Best Cruises to Mexico
A Wide Range of Exotic Cruise Options
Just like the Caribbean, Mexico has been a favorite cruise destination for decades. From the west coast and its Mexican Riviera sailings to the east coast and its Mayan Riviera ports called on during Western Caribbean itineraries, Mexico presents a wide range of exotic cruise options. Whether you’re looking for a brief 2-day introduction to the world of cruising or you wish to delve into exciting adventures in the Sea of Cortez, these Mexico cruise options hold plenty of seafaring fun.
Sampler Cruise: The 2- to 4-Day Option
Are you intrigued by cruise travel but don’t know exactly where to begin? Convenient 2- to 4-day sampler cruises to Mexico might be just the answer, especially if you live in or near California. From Los Angeles, Carnival Cruise Lines regularly deploys its “fun ships” -- so called by the line for their playful nature -- on shorter durations to the Baja California port of Ensenada, Mexico, with or without an additional stop at Catalina Island. Choose from the 2,056-passenger sister ships -- Carnival Imagination or Carnival Inspiration -- or the larger 2,124-person Carnival Miracle.
The most common Mexico itinerary is to the Mexican Riviera, visiting the west coast of the country, with Cabo San Lucas, Mazatlan and Puerto Vallarta being the most frequented ports on weeklong cruises. Other ports on the Pacific Ocean side include Acapulco, Ensenada, Huatulco, Manzanillo, Puerto Chiapas and Zihuatanejo – well-known as the town longed for in the film The Shawshank Redemption.
If you’ve already experienced a cruise as a quick weekend getaway and are ready for more, these full-circle trips of 6 days or longer are great for a complete vacation. Round-trips to the Mexican Riviera commence from the California homeports of San Francisco, Los Angeles and San Diego, and they are operated primarily by Carnival Cruise Lines, Holland America Line, Norwegian Cruise Line and Princess Cruises.
While not often dedicated exclusively to Mexico, plenty of western Caribbean sailings highlight the Mayan Riviera along Mexico’s east coast. The Mexican ports of Progresso, Costa Maya and Cozumel are all access points to the ancient Mayan civilization and its famous historical sites such as Chichen Itza, Tulum and San Gervasio.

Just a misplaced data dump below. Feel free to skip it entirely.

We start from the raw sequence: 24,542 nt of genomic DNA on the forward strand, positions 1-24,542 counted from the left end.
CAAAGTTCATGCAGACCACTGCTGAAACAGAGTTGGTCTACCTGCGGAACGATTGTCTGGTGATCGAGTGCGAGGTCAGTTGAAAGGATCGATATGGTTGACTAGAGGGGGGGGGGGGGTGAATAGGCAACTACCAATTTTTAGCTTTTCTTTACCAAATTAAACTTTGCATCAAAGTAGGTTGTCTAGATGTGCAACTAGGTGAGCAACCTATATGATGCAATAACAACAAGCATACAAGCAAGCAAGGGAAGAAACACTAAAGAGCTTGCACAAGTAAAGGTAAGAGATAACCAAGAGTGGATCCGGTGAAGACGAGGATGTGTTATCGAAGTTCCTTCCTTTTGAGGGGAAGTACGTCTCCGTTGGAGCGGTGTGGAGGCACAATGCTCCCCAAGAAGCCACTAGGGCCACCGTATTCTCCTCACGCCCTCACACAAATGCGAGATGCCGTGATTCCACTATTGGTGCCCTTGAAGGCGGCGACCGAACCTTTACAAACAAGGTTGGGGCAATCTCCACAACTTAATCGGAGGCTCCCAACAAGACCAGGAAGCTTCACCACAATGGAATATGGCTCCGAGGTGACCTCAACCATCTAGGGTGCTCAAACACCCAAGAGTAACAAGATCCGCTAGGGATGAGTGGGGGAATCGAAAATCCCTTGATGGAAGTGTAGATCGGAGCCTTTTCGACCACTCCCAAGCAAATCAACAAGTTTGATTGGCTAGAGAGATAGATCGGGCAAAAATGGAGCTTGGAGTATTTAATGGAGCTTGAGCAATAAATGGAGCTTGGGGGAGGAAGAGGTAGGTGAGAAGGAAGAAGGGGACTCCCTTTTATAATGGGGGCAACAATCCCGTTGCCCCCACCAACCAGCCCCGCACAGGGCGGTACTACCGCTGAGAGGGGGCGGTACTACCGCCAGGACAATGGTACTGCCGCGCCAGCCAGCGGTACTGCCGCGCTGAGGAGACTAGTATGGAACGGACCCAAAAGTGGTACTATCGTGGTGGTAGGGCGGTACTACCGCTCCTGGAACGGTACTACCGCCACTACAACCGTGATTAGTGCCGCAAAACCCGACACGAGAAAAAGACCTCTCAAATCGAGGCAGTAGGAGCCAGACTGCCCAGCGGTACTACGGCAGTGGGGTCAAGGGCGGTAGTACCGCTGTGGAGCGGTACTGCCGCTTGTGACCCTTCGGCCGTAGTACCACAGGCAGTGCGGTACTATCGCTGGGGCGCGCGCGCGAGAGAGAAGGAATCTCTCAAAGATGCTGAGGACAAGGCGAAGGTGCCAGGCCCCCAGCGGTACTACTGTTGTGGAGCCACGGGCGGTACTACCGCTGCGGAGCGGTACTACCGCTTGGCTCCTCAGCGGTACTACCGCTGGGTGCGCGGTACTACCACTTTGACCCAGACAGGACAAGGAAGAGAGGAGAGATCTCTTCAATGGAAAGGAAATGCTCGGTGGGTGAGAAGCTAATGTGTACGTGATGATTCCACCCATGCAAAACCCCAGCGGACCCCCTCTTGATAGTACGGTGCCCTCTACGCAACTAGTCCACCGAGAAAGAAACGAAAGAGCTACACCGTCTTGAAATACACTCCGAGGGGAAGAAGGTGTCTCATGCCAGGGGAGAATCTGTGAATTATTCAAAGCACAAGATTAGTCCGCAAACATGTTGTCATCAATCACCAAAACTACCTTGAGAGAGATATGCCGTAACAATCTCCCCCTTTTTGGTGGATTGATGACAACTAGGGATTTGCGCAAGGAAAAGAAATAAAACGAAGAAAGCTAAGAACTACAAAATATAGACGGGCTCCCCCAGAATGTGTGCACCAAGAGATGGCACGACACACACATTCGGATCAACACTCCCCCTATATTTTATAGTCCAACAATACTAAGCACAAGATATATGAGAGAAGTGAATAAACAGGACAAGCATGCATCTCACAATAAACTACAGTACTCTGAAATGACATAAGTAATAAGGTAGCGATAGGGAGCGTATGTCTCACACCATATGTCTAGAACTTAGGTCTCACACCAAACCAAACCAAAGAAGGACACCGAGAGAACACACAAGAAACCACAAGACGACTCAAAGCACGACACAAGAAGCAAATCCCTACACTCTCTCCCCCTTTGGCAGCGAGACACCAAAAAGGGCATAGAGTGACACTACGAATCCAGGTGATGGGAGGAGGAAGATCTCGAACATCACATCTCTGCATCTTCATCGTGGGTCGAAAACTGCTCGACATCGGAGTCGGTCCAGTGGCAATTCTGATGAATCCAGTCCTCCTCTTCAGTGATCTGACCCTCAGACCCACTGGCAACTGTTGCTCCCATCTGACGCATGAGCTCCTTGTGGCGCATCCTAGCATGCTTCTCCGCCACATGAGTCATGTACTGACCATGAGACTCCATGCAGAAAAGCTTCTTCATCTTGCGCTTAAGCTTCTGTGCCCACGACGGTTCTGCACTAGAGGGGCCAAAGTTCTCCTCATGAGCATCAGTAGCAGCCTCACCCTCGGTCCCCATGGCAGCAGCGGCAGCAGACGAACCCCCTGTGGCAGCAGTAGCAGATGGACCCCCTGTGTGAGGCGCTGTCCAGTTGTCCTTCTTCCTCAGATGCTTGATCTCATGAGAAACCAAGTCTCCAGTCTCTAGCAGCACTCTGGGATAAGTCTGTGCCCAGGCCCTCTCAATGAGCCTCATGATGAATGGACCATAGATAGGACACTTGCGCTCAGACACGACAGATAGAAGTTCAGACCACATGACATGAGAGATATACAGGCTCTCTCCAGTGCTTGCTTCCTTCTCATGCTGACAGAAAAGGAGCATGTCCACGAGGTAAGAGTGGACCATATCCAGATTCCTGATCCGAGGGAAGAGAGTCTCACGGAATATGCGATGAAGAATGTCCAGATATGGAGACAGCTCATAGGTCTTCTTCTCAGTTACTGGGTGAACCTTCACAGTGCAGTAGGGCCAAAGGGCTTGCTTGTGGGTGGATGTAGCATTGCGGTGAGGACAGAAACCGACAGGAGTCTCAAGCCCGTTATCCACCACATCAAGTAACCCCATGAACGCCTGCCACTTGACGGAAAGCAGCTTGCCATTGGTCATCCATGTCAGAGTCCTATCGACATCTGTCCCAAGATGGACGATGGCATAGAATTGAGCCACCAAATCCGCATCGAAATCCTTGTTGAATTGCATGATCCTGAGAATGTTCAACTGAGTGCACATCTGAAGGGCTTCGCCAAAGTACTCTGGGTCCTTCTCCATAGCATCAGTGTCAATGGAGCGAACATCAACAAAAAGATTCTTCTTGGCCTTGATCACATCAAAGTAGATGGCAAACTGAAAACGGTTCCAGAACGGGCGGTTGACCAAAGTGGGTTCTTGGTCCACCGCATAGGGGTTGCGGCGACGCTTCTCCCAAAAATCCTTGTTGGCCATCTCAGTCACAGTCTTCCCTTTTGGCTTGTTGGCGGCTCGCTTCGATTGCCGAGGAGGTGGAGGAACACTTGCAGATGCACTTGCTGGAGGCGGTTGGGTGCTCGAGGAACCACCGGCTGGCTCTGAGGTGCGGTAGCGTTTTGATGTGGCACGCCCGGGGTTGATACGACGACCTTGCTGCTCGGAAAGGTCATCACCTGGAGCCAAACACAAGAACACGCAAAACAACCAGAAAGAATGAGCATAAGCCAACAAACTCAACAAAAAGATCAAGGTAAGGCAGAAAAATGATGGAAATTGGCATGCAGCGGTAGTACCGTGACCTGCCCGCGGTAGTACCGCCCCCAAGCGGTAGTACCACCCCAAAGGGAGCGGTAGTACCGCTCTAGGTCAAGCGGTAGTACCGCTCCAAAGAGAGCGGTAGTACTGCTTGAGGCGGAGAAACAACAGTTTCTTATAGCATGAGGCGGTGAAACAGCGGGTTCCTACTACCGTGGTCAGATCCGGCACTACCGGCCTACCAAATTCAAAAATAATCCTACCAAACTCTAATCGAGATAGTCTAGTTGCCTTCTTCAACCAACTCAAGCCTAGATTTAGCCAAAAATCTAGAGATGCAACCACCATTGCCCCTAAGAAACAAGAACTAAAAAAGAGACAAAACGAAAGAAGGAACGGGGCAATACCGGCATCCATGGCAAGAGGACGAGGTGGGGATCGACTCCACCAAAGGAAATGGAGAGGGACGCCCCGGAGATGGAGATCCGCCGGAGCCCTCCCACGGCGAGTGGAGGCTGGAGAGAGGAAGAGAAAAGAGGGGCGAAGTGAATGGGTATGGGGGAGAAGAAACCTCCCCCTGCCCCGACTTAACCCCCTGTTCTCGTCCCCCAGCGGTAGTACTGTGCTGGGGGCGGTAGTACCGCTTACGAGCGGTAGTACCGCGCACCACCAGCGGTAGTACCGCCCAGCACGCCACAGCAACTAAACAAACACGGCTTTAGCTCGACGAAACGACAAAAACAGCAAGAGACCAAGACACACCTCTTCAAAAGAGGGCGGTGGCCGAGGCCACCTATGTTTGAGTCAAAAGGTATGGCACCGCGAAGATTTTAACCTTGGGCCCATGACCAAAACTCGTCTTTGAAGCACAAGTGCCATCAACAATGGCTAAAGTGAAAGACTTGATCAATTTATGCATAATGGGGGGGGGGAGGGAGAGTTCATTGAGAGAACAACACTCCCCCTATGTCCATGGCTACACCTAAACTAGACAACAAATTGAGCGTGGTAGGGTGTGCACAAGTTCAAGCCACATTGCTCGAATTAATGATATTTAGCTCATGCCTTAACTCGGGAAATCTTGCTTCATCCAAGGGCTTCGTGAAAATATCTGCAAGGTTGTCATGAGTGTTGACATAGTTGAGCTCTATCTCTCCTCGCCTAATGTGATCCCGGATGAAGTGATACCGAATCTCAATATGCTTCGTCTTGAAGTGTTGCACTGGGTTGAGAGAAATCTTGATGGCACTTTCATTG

At one time or another, all the mainstream cruise lines visit Mexico’s east coast from various departure ports in Florida, including Ft. Lauderdale, Miami, Port Canaveral and Tampa. Servicing additional states off the Gulf of Mexico, Norwegian Cruise Line also leaves from Louisiana; Disney Cruise Line and Princess Cruises also leave from Texas; and Carnival Cruise Lines and Royal Caribbean International also leave from both Louisiana and Texas.
Also alluring are a handful of unique sailings to the Sea of Cortez onboard Holland America Line and Azamara Club Cruises (the upscale boutique line and corporate cousin to Royal Caribbean International and Celebrity Cruises), and now is the time to book them with just a singular 12-day cruise available per line.
Holland America’s Statendam will set sail for the region in December 2013 round-trip from San Diego, and the Azamara Quest will follow in January 2014 round-trip from Los Angeles. A highlight of these voyages will be access to the Copper Canyon, Mexico’s equivalent to the Grand Canyon, as well as overnight stays.
The Statendam will stop in Puerto Vallarta for 2 days, and the Azamara Quest will do the same in Loreto. Late-evening stays are similarly a signature of Azamara, and the Quest will stay until 11 p.m. in both Topolobampo and Cabo San Lucas, while Holland America will stay just as late in Topolobampo. Additional featured ports flanking the Sea of Cortez will be La Paz and Guaymas.
Passing Through: Luxury Lines and Repositioning
Luxury cruise lines like Crystal Cruises, Regent Seven Seas Cruises, Seabourn Cruise Line and Silversea Cruises make it to Mexico infrequently, while other mainstream lines such as Celebrity Cruises, Disney Cruise Line, Oceania Cruises and Royal Caribbean International only get to Mexico’s west coast during repositioning -- between sailing regions -- or Panama Canal cruises. For more details on these cruises, as well as how to choose specific ships and dates for the other cruise operators mentioned above, it’s best to visit each line’s official website.